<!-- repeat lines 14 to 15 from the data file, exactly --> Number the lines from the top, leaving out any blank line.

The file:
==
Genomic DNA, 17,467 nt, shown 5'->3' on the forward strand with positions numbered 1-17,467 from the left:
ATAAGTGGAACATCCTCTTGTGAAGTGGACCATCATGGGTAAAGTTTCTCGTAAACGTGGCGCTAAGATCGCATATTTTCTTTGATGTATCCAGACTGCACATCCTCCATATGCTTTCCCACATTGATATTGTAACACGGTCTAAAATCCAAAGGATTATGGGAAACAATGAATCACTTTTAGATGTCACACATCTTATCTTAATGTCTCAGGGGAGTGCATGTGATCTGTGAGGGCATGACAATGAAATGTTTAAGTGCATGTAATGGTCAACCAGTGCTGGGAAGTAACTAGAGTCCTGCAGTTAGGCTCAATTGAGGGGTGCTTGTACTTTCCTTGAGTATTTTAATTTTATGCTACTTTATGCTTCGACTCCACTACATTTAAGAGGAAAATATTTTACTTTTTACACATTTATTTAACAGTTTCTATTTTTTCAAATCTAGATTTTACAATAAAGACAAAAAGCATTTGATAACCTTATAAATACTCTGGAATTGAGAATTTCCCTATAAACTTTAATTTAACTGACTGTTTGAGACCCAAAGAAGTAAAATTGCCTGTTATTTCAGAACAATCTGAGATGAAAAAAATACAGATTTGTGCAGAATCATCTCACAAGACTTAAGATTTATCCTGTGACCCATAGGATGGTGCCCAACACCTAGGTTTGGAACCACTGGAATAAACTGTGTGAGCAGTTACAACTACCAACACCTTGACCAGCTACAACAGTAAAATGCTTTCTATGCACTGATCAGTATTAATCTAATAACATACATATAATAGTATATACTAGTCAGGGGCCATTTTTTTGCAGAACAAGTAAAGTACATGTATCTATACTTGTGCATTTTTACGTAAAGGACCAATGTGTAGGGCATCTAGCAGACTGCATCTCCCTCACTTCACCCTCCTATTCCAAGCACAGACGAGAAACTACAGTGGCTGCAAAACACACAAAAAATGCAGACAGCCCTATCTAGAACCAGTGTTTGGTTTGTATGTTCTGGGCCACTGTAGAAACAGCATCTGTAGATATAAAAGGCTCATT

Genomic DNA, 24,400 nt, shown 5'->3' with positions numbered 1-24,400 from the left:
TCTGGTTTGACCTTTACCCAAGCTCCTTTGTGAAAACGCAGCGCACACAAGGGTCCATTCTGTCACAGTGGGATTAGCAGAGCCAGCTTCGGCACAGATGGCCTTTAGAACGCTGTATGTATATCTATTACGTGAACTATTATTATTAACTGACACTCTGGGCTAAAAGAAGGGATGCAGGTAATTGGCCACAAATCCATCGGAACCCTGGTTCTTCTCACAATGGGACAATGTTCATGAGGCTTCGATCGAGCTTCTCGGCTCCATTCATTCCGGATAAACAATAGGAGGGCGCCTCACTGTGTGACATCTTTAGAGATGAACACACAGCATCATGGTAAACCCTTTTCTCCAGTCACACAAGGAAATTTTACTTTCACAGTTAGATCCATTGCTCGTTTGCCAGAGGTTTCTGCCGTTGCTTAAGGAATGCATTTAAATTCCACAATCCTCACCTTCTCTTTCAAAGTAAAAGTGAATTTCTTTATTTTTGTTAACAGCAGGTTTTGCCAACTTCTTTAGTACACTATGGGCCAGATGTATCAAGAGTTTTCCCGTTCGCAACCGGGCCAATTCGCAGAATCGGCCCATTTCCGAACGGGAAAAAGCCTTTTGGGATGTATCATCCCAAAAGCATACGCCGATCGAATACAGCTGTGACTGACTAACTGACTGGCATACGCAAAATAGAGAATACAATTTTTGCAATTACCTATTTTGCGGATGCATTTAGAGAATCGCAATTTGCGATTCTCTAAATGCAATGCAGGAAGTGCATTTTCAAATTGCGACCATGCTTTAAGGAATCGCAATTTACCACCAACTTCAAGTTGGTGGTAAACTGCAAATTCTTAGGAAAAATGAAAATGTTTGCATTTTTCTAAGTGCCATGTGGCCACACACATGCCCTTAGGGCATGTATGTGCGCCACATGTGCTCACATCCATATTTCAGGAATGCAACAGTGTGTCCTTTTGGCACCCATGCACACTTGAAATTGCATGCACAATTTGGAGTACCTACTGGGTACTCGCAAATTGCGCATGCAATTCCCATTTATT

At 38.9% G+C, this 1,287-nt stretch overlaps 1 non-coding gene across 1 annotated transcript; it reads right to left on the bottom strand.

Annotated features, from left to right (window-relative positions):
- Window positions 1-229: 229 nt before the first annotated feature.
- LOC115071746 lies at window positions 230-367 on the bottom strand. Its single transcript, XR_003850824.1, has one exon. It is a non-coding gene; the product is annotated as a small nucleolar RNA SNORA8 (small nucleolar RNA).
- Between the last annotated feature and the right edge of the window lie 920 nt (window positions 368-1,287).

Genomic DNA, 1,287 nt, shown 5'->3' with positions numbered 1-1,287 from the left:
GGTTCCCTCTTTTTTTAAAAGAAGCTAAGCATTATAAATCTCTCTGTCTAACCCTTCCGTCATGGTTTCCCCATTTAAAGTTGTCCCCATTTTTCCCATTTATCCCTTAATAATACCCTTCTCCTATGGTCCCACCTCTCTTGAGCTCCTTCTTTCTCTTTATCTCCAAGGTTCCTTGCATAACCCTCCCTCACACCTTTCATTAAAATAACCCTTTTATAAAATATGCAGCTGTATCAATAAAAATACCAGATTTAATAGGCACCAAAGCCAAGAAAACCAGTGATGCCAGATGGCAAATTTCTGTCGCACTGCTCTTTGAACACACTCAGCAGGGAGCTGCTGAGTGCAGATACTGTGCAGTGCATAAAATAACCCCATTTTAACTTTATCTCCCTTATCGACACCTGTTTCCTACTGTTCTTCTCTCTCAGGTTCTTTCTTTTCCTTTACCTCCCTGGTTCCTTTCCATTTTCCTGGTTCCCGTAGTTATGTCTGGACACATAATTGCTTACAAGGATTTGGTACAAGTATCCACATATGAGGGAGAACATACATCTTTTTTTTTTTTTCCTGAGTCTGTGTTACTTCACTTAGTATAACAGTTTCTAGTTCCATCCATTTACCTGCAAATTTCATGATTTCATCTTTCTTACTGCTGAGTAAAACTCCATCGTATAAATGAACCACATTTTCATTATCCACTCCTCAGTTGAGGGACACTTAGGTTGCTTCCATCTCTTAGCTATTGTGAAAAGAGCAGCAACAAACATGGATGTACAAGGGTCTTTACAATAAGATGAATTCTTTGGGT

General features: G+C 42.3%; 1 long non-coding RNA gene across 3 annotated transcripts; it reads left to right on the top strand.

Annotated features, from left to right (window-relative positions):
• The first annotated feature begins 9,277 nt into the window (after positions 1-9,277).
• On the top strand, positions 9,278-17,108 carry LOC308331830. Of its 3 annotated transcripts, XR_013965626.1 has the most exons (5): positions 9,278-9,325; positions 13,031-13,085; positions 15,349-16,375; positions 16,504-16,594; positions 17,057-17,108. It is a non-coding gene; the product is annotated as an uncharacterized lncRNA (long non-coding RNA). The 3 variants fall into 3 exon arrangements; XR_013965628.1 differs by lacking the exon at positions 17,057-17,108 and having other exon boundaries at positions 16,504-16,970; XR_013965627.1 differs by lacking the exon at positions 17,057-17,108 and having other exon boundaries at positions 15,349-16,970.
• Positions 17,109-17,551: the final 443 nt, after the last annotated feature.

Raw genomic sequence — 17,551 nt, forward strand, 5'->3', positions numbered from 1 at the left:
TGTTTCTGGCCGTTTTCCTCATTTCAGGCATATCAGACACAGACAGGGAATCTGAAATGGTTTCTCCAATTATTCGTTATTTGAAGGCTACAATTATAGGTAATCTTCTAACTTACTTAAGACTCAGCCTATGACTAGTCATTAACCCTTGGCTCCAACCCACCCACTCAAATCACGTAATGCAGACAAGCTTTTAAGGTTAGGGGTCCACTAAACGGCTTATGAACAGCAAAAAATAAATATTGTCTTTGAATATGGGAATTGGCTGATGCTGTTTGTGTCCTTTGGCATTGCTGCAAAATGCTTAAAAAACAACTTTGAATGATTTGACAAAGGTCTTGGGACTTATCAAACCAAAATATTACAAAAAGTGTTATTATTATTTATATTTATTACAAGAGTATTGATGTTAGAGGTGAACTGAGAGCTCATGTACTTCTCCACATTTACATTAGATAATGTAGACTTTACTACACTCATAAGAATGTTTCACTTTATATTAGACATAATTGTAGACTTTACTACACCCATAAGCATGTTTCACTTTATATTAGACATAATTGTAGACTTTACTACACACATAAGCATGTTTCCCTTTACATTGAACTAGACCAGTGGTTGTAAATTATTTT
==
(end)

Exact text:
• The first annotated feature begins 9,277 nt into the window (after positions 1-9,277).
• On the top strand, positions 9,278-17,108 carry LOC308331830. Of its 3 annotated transcripts, XR_013965626.1 has the most exons (5): positions 9,278-9,325; positions 13,031-13,085; positions 15,349-16,375; positions 16,504-16,594; positions 17,057-17,108. It is a non-coding gene; the product is annotated as an uncharacterized lncRNA (long non-coding RNA). The 3 variants fall into 3 exon arrangements; XR_013965628.1 differs by lacking the exon at positions 17,057-17,108 and having other exon boundaries at positions 16,504-16,970; XR_013965627.1 differs by lacking the exon at positions 17,057-17,108 and having other exon boundaries at positions 15,349-16,970.